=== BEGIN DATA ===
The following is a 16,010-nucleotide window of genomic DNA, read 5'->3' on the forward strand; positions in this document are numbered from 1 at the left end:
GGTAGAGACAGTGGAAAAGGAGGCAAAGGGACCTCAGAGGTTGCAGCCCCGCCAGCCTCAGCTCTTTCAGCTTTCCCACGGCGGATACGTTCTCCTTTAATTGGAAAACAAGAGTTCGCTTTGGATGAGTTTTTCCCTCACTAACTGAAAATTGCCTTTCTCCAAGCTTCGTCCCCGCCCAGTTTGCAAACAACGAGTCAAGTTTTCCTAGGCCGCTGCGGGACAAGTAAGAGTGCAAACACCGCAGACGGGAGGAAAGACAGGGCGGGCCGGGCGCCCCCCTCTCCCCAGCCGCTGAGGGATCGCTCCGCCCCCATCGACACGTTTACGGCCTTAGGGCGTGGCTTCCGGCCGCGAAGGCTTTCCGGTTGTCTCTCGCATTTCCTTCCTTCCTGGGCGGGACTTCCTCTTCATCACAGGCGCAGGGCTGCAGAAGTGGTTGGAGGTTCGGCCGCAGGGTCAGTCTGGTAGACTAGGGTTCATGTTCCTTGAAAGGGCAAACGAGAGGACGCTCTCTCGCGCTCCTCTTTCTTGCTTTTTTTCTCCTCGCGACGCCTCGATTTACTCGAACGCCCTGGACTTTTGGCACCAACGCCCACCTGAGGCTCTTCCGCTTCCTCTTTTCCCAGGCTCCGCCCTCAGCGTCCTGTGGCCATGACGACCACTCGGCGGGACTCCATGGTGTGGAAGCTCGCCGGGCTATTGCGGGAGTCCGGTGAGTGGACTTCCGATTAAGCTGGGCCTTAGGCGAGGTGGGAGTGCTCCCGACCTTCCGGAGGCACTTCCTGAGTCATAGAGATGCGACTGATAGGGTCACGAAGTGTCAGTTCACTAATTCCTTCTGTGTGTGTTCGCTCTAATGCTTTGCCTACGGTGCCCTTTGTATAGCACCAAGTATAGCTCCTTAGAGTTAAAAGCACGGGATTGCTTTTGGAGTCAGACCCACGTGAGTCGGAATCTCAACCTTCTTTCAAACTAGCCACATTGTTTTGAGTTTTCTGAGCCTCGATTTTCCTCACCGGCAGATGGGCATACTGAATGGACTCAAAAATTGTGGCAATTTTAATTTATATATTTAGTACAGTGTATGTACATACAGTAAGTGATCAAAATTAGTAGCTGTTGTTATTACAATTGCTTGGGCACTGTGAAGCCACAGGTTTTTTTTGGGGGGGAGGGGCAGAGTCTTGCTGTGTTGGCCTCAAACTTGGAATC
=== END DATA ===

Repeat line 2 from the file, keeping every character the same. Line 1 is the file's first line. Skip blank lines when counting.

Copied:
GGTAGAGACAGTGGAAAAGGAGGCAAAGGGACCTCAGAGGTTGCAGCCCCGCCAGCCTCAGCTCTTTCAGCTTTCCCACGGCGGATACGTTCTCCTTTAATTGGAAAACAAGAGTTCGCTTTGGATGAGTTTTTCCCTCACTAACTGAAAATTGCCTTTCTCCAAGCTTCGTCCCCGCCCAGTTTGCAAACAACGAGTCAAGTTTTCCTAGGCCGCTGCGGGACAAGTAAGAGTGCAAACACCGCAGACGGGAGGAAAGACAGGGCGGGCCGGGCGCCCCCCTCTCCCCAGCCGCTGAGGGATCGCTCCGCCCCCATCGACACGTTTACGGCCTTAGGGCGTGGCTTCCGGCCGCGAAGGCTTTCCGGTTGTCTCTCGCATTTCCTTCCTTCCTGGGCGGGACTTCCTCTTCATCACAGGCGCAGGGCTGCAGAAGTGGTTGGAGGTTCGGCCGCAGGGTCAGTCTGGTAGACTAGGGTTCATGTTCCTTGAAAGGGCAAACGAGAGGACGCTCTCTCGCGCTCCTCTTTCTTGCTTTTTTTCTCCTCGCGACGCCTCGATTTACTCGAACGCCCTGGACTTTTGGCACCAACGCCCACCTGAGGCTCTTCCGCTTCCTCTTTTCCCAGGCTCCGCCCTCAGCGTCCTGTGGCCATGACGACCACTCGGCGGGACTCCATGGTGTGGAAGCTCGCCGGGCTATTGCGGGAGTCCGGTGAGTGGACTTCCGATTAAGCTGGGCCTTAGGCGAGGTGGGAGTGCTCCCGACCTTCCGGAGGCACTTCCTGAGTCATAGAGATGCGACTGATAGGGTCACGAAGTGTCAGTTCACTAATTCCTTCTGTGTGTGTTCGCTCTAATGCTTTGCCTACGGTGCCCTTTGTATAGCACCAAGTATAGCTCCTTAGAGTTAAAAGCACGGGATTGCTTTTGGAGTCAGACCCACGTGAGTCGGAATCTCAACCTTCTTTCAAACTAGCCACATTGTTTTGAGTTTTCTGAGCCTCGATTTTCCTCACCGGCAGATGGGCATACTGAATGGACTCAAAAATTGTGGCAATTTTAATTTATATATTTAGTACAGTGTATGTACATACAGTAAGTGATCAAAATTAGTAGCTGTTGTTATTACAATTGCTTGGGCACTGTGAAGCCACAGGTTTTTTTTGGGGGGGAGGGGCAGAGTCTTGCTGTGTTGGCCTCAAACTTGGAATC